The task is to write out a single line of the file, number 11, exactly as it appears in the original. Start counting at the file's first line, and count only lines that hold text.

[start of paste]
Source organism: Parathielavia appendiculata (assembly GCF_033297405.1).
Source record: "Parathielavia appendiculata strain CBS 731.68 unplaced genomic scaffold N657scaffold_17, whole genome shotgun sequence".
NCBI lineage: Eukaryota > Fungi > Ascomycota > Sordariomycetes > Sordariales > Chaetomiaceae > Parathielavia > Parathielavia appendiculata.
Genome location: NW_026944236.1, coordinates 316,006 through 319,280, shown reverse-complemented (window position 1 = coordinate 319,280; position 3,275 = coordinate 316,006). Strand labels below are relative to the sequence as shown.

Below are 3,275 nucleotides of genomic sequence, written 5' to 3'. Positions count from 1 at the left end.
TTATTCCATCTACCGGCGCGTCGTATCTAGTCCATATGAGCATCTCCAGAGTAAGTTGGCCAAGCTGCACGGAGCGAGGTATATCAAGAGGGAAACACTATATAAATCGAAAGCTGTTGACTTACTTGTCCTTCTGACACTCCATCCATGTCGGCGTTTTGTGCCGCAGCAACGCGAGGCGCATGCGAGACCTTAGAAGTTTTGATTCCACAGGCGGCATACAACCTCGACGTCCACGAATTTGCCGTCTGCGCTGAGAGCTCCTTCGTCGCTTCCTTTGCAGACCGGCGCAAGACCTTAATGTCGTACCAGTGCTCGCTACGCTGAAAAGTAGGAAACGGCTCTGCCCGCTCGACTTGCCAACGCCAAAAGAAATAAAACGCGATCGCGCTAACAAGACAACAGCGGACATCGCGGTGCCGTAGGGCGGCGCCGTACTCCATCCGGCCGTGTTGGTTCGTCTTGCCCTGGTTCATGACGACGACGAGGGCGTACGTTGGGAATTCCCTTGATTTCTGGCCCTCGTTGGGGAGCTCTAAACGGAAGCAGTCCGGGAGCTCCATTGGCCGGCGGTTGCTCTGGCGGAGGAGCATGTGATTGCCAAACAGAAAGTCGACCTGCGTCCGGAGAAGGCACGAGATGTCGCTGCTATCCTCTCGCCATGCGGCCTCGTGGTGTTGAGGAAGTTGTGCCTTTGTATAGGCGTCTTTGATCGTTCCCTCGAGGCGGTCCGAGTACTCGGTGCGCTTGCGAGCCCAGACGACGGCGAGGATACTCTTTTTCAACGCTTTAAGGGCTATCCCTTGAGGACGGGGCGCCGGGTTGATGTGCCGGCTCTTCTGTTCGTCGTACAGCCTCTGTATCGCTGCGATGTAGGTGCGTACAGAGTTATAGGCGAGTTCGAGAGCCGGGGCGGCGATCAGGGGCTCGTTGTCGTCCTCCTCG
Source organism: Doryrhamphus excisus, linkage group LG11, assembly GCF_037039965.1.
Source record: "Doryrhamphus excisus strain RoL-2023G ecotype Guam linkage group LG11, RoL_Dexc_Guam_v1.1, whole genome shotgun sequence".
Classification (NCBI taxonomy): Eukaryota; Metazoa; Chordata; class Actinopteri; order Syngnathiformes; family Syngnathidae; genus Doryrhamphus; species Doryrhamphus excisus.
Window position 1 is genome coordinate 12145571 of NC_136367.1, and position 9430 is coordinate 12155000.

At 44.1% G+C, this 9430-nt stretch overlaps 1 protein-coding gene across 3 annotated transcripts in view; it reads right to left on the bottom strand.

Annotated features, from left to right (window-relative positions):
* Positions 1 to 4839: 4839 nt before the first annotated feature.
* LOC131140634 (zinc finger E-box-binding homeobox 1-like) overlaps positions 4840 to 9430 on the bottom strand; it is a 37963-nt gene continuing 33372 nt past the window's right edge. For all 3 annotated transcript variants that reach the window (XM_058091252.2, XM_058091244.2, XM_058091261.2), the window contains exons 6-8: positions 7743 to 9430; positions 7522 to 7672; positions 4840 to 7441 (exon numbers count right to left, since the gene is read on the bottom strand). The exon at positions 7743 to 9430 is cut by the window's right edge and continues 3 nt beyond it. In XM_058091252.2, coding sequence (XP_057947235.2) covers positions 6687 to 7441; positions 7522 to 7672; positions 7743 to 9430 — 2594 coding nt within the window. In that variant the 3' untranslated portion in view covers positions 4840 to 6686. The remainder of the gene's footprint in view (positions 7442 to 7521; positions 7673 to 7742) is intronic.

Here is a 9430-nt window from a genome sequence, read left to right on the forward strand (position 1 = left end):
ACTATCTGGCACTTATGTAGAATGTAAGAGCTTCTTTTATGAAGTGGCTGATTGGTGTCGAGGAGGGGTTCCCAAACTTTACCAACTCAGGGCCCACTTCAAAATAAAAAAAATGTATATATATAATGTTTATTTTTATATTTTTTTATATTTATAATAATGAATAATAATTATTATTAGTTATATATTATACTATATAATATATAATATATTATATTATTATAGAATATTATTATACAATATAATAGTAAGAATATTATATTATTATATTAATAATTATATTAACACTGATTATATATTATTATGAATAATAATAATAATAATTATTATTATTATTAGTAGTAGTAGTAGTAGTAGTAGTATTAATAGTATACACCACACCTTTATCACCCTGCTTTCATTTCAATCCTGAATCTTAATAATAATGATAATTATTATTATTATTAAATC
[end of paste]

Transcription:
At 44.1% G+C, this 9430-nt stretch overlaps 1 protein-coding gene across 3 annotated transcripts in view; it reads right to left on the bottom strand.